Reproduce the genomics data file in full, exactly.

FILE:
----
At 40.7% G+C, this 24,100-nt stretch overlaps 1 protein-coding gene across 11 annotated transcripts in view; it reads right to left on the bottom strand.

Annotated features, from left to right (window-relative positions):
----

At 40.7% G+C, this 24,100-nt stretch overlaps 1 protein-coding gene across 11 annotated transcripts in view; it reads right to left on the bottom strand.

Annotated features, from left to right (window-relative positions):